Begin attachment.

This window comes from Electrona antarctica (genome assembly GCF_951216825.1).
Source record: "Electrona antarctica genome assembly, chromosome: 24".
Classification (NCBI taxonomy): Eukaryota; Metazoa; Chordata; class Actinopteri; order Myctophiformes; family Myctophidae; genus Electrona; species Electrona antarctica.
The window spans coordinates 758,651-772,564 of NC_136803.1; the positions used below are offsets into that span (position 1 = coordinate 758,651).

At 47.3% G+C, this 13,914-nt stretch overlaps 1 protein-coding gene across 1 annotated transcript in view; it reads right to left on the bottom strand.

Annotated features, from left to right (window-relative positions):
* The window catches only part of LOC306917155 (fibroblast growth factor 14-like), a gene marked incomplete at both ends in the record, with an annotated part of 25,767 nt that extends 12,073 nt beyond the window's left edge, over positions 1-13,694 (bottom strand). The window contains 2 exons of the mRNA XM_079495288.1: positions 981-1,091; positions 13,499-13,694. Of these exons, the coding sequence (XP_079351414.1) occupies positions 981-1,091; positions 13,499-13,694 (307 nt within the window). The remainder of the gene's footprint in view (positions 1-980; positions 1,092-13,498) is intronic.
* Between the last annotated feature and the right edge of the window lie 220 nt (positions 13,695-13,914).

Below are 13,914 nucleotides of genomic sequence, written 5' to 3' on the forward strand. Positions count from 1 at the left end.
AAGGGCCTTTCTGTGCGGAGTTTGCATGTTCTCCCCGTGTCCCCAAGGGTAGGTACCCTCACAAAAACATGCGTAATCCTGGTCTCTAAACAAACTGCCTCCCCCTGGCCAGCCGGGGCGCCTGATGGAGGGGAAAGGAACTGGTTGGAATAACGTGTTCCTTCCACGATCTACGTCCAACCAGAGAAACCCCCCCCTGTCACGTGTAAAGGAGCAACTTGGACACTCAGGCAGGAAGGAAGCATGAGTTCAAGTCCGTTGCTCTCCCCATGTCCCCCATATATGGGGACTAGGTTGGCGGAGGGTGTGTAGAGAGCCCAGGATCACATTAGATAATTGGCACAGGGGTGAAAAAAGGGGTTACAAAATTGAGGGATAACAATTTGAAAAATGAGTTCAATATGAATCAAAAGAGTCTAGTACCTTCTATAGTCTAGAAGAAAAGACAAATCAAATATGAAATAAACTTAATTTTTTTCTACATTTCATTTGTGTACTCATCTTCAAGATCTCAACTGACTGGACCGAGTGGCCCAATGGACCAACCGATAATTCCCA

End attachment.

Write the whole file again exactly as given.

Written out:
This window comes from Electrona antarctica (genome assembly GCF_951216825.1).
Source record: "Electrona antarctica genome assembly, chromosome: 24".
Classification (NCBI taxonomy): Eukaryota; Metazoa; Chordata; class Actinopteri; order Myctophiformes; family Myctophidae; genus Electrona; species Electrona antarctica.
The window spans coordinates 758,651-772,564 of NC_136803.1; the positions used below are offsets into that span (position 1 = coordinate 758,651).

At 47.3% G+C, this 13,914-nt stretch overlaps 1 protein-coding gene across 1 annotated transcript in view; it reads right to left on the bottom strand.

Annotated features, from left to right (window-relative positions):
* The window catches only part of LOC306917155 (fibroblast growth factor 14-like), a gene marked incomplete at both ends in the record, with an annotated part of 25,767 nt that extends 12,073 nt beyond the window's left edge, over positions 1-13,694 (bottom strand). The window contains 2 exons of the mRNA XM_079495288.1: positions 981-1,091; positions 13,499-13,694. Of these exons, the coding sequence (XP_079351414.1) occupies positions 981-1,091; positions 13,499-13,694 (307 nt within the window). The remainder of the gene's footprint in view (positions 1-980; positions 1,092-13,498) is intronic.
* Between the last annotated feature and the right edge of the window lie 220 nt (positions 13,695-13,914).

Below are 13,914 nucleotides of genomic sequence, written 5' to 3' on the forward strand. Positions count from 1 at the left end.
AAGGGCCTTTCTGTGCGGAGTTTGCATGTTCTCCCCGTGTCCCCAAGGGTAGGTACCCTCACAAAAACATGCGTAATCCTGGTCTCTAAACAAACTGCCTCCCCCTGGCCAGCCGGGGCGCCTGATGGAGGGGAAAGGAACTGGTTGGAATAACGTGTTCCTTCCACGATCTACGTCCAACCAGAGAAACCCCCCCCTGTCACGTGTAAAGGAGCAACTTGGACACTCAGGCAGGAAGGAAGCATGAGTTCAAGTCCGTTGCTCTCCCCATGTCCCCCATATATGGGGACTAGGTTGGCGGAGGGTGTGTAGAGAGCCCAGGATCACATTAGATAATTGGCACAGGGGTGAAAAAAGGGGTTACAAAATTGAGGGATAACAATTTGAAAAATGAGTTCAATATGAATCAAAAGAGTCTAGTACCTTCTATAGTCTAGAAGAAAAGACAAATCAAATATGAAATAAACTTAATTTTTTTCTACATTTCATTTGTGTACTCATCTTCAAGATCTCAACTGACTGGACCGAGTGGCCCAATGGACCAACCGATAATTCCCA